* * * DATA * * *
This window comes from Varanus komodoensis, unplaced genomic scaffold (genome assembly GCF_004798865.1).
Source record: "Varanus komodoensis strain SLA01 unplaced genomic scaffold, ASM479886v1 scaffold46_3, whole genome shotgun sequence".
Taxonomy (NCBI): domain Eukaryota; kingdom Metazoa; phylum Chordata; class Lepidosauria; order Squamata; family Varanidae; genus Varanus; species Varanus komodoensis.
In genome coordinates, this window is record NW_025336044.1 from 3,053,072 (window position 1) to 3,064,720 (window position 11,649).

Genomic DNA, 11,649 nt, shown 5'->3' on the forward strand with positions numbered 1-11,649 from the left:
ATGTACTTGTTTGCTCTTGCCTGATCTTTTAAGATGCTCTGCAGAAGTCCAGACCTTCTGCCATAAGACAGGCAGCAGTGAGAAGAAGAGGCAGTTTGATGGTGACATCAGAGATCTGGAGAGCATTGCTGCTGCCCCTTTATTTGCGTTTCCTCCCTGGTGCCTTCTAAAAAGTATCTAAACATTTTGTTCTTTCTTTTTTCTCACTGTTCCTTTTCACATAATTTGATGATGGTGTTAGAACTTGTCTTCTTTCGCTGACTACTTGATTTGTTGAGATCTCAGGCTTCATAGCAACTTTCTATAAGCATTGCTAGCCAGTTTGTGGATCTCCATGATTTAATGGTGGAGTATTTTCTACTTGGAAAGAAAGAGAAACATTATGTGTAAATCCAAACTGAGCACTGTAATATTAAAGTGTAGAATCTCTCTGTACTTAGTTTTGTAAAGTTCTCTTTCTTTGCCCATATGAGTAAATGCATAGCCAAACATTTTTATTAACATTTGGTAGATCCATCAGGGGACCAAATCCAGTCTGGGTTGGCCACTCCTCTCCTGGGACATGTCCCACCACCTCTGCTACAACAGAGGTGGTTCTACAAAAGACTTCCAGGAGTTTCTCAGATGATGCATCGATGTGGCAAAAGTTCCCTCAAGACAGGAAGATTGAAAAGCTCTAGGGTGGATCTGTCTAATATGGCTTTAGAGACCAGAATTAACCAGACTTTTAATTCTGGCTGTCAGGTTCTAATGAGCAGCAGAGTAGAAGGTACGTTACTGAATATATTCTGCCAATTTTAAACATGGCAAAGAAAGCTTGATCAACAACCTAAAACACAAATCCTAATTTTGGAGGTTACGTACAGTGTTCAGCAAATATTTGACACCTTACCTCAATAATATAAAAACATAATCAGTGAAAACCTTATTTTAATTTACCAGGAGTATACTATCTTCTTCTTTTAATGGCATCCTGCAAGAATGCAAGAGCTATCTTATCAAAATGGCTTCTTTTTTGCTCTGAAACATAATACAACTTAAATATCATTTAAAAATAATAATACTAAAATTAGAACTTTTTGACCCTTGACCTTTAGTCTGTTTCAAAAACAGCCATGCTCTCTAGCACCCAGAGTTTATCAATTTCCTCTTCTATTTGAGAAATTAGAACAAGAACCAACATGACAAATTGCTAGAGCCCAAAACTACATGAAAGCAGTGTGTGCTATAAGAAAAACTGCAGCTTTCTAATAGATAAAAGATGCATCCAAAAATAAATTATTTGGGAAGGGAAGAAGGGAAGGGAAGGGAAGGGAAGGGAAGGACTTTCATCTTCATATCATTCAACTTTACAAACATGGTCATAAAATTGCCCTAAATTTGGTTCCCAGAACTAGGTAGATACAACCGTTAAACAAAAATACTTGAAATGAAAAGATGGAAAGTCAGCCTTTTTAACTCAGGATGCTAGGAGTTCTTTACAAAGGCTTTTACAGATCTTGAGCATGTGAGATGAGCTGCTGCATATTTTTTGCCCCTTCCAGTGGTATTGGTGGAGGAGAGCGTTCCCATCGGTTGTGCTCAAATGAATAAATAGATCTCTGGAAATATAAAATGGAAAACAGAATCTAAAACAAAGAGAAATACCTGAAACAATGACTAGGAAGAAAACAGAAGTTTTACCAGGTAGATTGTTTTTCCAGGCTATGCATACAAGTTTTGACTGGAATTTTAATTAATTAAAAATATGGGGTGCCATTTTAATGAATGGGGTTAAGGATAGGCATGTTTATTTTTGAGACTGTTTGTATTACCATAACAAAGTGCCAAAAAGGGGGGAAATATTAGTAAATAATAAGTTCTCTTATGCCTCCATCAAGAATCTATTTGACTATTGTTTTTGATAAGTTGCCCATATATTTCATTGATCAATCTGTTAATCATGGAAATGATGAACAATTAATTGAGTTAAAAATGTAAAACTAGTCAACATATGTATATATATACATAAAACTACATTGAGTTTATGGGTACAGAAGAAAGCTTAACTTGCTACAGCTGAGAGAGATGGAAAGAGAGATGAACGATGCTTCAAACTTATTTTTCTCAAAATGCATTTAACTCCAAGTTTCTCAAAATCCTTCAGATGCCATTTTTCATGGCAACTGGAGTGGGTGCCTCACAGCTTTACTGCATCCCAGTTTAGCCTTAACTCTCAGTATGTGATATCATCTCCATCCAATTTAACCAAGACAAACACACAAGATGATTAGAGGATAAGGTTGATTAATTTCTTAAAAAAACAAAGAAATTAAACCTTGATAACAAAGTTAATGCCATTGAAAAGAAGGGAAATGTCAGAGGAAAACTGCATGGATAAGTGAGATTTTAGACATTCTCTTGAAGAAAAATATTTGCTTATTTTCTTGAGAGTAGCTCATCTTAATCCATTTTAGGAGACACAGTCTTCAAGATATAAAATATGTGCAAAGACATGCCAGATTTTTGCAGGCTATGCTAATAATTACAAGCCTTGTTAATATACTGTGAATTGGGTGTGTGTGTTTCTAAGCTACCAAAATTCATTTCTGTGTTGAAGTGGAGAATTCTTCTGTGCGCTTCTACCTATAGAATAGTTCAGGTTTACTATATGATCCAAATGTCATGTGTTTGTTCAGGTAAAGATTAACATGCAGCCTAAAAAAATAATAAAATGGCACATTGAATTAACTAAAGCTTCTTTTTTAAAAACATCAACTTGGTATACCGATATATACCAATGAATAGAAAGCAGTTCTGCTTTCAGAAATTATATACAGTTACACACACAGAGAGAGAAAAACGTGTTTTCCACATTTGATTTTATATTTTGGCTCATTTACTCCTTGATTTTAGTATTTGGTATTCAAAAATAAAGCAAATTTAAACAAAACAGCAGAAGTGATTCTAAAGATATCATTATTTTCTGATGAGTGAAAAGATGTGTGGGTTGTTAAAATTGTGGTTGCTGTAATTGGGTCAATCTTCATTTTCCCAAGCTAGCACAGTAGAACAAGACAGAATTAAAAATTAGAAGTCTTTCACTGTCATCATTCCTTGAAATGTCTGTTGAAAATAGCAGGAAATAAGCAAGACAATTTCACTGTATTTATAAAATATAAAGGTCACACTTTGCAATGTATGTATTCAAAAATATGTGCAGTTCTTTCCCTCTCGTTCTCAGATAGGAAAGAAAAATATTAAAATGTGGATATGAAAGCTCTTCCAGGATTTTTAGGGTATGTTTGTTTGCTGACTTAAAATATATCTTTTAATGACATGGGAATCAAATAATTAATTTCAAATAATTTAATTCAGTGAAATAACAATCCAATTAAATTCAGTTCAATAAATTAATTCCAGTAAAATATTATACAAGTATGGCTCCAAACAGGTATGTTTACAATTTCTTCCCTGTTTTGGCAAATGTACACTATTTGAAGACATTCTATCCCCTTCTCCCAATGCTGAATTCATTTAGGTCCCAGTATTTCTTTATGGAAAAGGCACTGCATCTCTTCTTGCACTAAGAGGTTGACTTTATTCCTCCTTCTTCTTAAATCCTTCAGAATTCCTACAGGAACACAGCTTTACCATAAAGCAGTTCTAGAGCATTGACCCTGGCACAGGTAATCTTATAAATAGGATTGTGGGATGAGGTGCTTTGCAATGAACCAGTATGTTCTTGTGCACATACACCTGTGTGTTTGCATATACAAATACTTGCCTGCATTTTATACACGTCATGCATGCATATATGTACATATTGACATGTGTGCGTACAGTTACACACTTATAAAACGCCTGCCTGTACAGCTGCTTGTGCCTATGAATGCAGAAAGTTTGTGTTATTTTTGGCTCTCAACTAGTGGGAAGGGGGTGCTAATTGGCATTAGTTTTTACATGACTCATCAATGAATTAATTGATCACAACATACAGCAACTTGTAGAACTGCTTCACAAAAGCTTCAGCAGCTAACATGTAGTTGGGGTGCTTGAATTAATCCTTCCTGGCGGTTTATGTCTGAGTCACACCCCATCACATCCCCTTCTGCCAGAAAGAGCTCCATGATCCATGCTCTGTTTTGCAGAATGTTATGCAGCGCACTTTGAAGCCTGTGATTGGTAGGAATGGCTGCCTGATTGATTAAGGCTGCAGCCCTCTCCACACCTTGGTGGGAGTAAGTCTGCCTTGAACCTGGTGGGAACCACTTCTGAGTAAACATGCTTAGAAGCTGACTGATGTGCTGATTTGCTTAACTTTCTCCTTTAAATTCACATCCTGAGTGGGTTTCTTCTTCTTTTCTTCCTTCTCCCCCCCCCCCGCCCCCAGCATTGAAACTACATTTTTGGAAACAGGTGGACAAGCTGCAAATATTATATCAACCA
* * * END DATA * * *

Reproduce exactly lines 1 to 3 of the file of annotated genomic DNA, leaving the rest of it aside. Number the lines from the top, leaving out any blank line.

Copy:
This window comes from Varanus komodoensis, unplaced genomic scaffold (genome assembly GCF_004798865.1).
Source record: "Varanus komodoensis strain SLA01 unplaced genomic scaffold, ASM479886v1 scaffold46_3, whole genome shotgun sequence".
Taxonomy (NCBI): domain Eukaryota; kingdom Metazoa; phylum Chordata; class Lepidosauria; order Squamata; family Varanidae; genus Varanus; species Varanus komodoensis.